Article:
Sedated patient ingests dental bur during tooth extraction

By Melissa Busch, associate editor

September 23, 2022 -- Imaging aided in the treatment of a woman who swallowed a dental bur while under sedation for a tooth extraction and placement of a dental implant, according to a case report published on September 17 in Clinical Advances in Periodontics.

An abdominal x-ray detected the bur, which detached from a handpiece during dental treatment. Since the bur did not expel on its own, likely due to the woman's redundant colon, a hereditary condition that makes a colon longer than average, it was retrieved successfully via a colonoscopy, the authors wrote.

"This case presents the proper management of the FBA (foreign body aspirations) and FBI (foreign body ingestions), particularly for IV sedated patients which require immediate action to mitigate and prevent serious complications," wrote the authors, led by Dr. Teresa Heck of the University of Michigan School of Dentistry in Ann Arbor.

A 72-year-old woman requiring a tooth extraction

In June 2021, the woman went to the periodontics department at the University of Michigan School of Dentistry for a tooth extraction and an immediate dental implant placement. Her vital signs were checked and were normal before she was administered intravenous conscious sedation with midazolam before the procedure, according to the report.

After the woman was sedated, a carbide bur accidentally detached from the handpiece and fell into the woman's oropharynx. Immediately, the patient coughed and was told to cough several more times in an attempt to expel the object, the authors wrote.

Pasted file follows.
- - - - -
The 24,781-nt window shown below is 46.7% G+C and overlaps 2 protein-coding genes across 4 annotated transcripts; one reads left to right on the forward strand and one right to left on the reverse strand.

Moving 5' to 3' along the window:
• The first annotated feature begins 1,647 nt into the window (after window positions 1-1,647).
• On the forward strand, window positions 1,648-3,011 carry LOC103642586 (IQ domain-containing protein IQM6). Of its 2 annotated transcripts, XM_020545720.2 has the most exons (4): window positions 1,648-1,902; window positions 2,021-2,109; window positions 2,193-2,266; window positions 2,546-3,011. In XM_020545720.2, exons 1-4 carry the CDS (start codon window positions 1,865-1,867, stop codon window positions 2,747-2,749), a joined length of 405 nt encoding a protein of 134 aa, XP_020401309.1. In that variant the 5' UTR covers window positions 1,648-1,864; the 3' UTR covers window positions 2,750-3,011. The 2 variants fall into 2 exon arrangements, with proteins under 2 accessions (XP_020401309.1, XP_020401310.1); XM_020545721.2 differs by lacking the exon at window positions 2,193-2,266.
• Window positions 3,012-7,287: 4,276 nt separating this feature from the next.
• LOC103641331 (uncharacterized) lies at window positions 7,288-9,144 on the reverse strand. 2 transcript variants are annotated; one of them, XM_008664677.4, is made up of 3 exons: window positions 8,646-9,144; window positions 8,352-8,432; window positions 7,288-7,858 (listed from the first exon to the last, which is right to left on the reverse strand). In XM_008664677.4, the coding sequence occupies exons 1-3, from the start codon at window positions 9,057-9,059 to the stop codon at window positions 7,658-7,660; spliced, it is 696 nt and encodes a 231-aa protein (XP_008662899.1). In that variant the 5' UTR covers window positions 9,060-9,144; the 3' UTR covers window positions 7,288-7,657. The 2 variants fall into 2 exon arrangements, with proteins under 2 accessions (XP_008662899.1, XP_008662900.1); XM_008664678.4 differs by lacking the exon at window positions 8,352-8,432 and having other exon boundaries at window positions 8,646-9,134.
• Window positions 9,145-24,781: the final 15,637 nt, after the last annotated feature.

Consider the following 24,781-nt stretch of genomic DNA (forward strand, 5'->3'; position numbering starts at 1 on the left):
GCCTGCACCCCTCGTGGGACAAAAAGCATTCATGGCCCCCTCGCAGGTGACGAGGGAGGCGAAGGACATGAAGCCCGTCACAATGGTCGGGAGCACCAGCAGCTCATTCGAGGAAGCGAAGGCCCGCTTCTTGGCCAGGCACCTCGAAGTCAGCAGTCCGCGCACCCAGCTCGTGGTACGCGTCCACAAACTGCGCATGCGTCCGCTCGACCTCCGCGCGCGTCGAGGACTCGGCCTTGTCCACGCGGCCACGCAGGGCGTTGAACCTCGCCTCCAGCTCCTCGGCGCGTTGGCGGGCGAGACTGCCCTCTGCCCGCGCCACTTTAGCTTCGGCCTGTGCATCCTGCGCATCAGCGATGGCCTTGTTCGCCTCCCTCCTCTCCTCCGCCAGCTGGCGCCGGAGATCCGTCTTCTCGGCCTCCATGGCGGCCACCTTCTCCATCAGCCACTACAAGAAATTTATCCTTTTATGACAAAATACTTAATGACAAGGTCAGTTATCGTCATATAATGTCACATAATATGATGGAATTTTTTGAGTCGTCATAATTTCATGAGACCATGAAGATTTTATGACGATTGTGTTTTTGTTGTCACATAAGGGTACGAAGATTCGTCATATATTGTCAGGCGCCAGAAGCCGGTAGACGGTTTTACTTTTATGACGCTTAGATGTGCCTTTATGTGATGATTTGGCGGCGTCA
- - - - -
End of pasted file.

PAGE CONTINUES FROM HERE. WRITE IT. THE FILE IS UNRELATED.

Despite thoroughly examining her oral cavity and the surrounding area, the bur was not found. Therefore, the procedure was stopped, and the patient was given intravenous flumazenil to reverse the sedative.

The woman was then taken to a nearby emergency room for chest and abdominal x-rays. The bur was detected on the abdominal x-ray. The woman was monitored for several days to see if she expelled the bur, they wrote.

At nine days after ingestion, the bur had not forced its way out. Clinicians believe this was likely due to the woman's redundant colon, a condition that causes extra twists and bends within the colon.

Consequently, the patient agreed to have the dental bur removed via colonoscopy. It was removed without incident. At a three-month follow-up visit, the woman reported no problems related to the incident, the authors wrote.

An ounce of prevention equals a pound of cure

During dental procedures, specifically those involving conscious sedation, clinicians must take extra safety precautions.

The authors noted risks can be mitigated by doing the following:

  • Use throat packs or rubber dams to prevent foreign body aspiration and ingestion.
  • Attach floss to appliances and objects, specifically implant guide pins and screwdrivers.
  • Thoroughly isolate the oropharynx from the mouth using a barrier, such as a gauze pad or rubber dam, during procedures, including orthodontic appliance adjustment and screwing or cementing implant crowns.
  • Confirm burs are connected to handpieces.
  • Ensure short and extra short implants are connected by ligature to an implant handpiece.

"When FBA and FBI do occur, prompt referral for emergency care increases the chance of successful foreign object retrieval with minimal complication," Heck and colleagues wrote.

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